There’s a rule all writers of romance fiction follow. The story MUST have a happy ending. No matter how many twists and turns roil the plot, the main characters must celebrate their mutual happiness by the time the story concludes.
“But, life isn’t like that,” you say. “People stray from relationships. They sabotage their own joy and fall in love with the wrong person. Sometimes illness strikes and…(gasp) they die!”
“Yes, that’s real life,” says your editor and/or publisher. “But if you’re writing a romance novel, it’s got to have a happily-ever-after-ending. Period.”
While some rules are made to be broken, this isn’t one of them.
Those of us who belong to the baby boomer generation want and expect stories to have happy endings. After all, every fairy tale that we listened to, every Nancy Drew/Hardy Boys/Cherry Ames book we read ended happily ever after. All the Saturday afternoon movies we watched ended with the type of happy resolution that left us worry free for the rest of the weekend. Each episode of Father Knows Best, My Friend Flicka, The Cisco Kid, Wagon Train, Gunsmoke, and Perry Mason had us smiling when we thought about them later that night or the next day. Even those of us who nervously chewed our nails as we watched that intrepid collie, Lassie, rescue little Timmy from the bottom of the well, felt relieved and reassured by the time the show’s credits rolled past our eyes.
Of course, the skepticism of adolescence and young adulthood crept over us boomers.
We questioned why Ward Bond’s aging character never tired of sleeping in a covered wagon. And that evening when Robert Young’s character, Jim Anderson, arrived home from work late and a tad disheveled, was it because he’d been playing fast and loose with his secretary? What was the true nature of Chester’s relationship with Marshall Jim Dillon? Was Miss Kitty in on it? Why didn’t anyone ever tell us that Perry Mason’s actor, Raymond Burr, was a gay man? Knowing his real identity might have persuaded more of us to become criminal lawyers. Or not.
[Please note that the absence of references to TV shows featuring black, Asian, or Hispanic Americans is due to that era’s absence of TV shows featuring black, Asian, and Hispanic Americans. “Amos and Andy” and “The Nat King Cole Show” didn’t count. We didn’t find the former funny, and Nat King Cole’s songs didn’t inspire us to dance.]
Nevertheless, my generation was conditioned to expect happy endings. We were sure basic goodness always won, right prevailed over wrong, and the bad guys/gals were vanquished by the law. Even when we learned about the ugly tyranny of slavery, the evils committed against America’s First Nation Peoples, the inhumanity inflicted upon Japanese-Americans who were interned during World War II, and our government’s refusal to allow a ship filled with Jewish passengers fleeing Hitler’s death camps to drop anchor in a U.S. port, we continued to cling to the mythology we’d absorbed. We felt sure our country had a penchant for rewarding the efforts of good folks and punishing the deeds perpetrated by the bad.
Perhaps it is our persistent obsession with happy endings that leaves us flummoxed and shaking our heads in disbelief when we hear, see, and read about the chaotic destruction of our nation’s moral and legal norms that is raining/reigning down on our country right now. How can this happen? Where is our happy ending?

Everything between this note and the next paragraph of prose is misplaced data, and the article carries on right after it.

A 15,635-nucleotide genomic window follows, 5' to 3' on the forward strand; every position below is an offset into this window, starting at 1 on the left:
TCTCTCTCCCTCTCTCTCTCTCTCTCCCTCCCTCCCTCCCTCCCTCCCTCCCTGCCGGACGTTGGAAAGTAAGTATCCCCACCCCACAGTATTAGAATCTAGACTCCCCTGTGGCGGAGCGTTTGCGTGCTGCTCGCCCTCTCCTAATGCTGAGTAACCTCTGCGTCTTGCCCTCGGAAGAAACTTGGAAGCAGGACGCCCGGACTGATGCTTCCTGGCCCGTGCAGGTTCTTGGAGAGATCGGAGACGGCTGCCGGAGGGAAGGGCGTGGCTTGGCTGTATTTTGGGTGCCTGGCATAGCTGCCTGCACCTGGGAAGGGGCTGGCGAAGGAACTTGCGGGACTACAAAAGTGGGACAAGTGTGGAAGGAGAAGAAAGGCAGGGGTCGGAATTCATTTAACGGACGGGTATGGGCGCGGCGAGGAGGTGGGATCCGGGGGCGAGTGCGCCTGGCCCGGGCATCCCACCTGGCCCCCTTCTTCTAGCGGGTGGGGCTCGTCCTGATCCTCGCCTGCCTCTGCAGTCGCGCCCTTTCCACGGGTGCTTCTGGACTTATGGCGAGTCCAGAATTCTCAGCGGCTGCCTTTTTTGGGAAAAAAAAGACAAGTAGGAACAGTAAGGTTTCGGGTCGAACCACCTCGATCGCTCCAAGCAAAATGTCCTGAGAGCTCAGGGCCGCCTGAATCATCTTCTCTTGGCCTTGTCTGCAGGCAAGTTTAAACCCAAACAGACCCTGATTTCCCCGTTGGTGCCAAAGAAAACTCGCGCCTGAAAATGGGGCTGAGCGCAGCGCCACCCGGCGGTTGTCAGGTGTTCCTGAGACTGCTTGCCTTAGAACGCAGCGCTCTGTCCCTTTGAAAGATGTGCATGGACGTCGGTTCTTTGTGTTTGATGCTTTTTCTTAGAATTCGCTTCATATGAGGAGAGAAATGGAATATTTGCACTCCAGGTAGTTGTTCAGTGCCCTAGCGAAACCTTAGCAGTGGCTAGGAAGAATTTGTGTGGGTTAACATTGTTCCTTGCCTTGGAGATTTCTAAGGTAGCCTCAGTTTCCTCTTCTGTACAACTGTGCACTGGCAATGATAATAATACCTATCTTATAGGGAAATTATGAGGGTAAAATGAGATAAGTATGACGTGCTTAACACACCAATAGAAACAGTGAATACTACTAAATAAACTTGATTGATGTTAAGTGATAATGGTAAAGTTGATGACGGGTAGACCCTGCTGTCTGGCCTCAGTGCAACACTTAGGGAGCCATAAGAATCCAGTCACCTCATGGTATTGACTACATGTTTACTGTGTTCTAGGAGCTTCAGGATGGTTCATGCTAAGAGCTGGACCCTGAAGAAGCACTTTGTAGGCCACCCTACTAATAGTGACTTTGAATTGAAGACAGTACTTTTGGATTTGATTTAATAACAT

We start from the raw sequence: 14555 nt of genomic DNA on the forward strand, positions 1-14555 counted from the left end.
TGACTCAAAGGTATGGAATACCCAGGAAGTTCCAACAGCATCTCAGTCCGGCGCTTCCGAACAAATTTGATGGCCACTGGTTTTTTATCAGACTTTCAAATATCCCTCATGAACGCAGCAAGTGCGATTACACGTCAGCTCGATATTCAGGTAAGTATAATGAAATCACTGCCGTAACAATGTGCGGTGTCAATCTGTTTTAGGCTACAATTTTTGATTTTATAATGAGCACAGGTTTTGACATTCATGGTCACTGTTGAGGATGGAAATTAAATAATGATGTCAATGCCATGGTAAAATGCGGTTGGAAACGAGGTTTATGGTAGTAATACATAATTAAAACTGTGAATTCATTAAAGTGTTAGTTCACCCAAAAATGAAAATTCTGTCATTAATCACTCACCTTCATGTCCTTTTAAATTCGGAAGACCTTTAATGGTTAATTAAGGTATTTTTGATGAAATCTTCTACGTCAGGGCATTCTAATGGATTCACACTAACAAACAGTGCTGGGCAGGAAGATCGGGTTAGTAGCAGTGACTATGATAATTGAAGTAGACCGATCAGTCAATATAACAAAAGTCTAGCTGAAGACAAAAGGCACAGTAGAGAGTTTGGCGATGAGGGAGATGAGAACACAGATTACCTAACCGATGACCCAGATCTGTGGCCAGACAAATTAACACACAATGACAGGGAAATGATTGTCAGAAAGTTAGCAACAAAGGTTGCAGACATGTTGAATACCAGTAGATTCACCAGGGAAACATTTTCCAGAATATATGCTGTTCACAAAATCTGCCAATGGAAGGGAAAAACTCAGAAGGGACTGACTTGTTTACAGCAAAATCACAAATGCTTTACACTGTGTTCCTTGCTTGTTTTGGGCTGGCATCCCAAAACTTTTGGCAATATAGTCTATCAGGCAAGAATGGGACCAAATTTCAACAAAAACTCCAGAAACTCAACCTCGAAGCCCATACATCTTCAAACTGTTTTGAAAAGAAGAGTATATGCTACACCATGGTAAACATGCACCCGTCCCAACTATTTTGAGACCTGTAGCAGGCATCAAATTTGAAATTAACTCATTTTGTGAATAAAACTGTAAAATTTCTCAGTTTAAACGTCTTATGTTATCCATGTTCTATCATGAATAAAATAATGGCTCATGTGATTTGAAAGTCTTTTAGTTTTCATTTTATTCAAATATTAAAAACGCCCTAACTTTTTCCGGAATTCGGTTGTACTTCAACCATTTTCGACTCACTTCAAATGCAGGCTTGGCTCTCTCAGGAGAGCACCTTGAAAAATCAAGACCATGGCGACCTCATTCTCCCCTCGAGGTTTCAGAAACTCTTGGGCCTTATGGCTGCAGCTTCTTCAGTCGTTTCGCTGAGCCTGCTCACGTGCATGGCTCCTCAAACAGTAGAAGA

The 2018 mid-term elections showed us a faint glimmer of normalcy when voters reset the balance of congressional representation. Next, we pinned our hopes on the Mueller Report. We knew if Congress received a document riddled with more redactions than there are holes in a slice of Baby Swiss Cheese, the general public could forget about reading the unedited version. Our eyes wouldn’t see the evidence linking trump and the Russian government. Nor would we read the facts surrounding trump’s perp-walk through the mire of obstruction of justice.
So far, the bad guys are winning, and my generation keeps looking for Rin-Tin-Tin, Paladin, and the Mod Squad. What’s happened to happily ever after?
The November 2020 Presidential election affords us one more opportunity to craft the ending we wish to see, but we’re off to a rough start. As of today, the Democrats have enough announced candidates to field two baseball teams. By the time this blog is posted, it’s possible there will be enough office seekers for each team to have a deep bench of substitute players and a squad of cheerleaders.
I hope the women and men who seek to sit at the desk in the Oval Office heed former President Obama’s advice and avoid creating a “circular firing squad.” We cannot shoot down our best chance for our democracy’s survival. And I hope we voters are aware that trump’s ability to poison our country is strengthened by the silence and support of Republican lawmakers, some of whom are standing (or slumping) for re-election in 2020.
Let’s look at the next two years as we would regard a romance novel instead of a mystery, police procedural, or speculative/science fiction tale.
We need a compelling story, one that no doubt involves conflicts, plot complications, and strong characters. One that includes a happy ending.
Renée Bess is the author of five novels and the co-story collector of the 2018 Goldie Award winning anthology, OUR HAPPY HOURS, LGBT VOICES FROM THE GAY BARS. She is a 2019 winner of the Alice B. Readers Award. You can find her blog here the fourth Thursday of each month. Her website needs a few adjustments, but in the meantime, please take a look. The addy is http://www.reneebess.com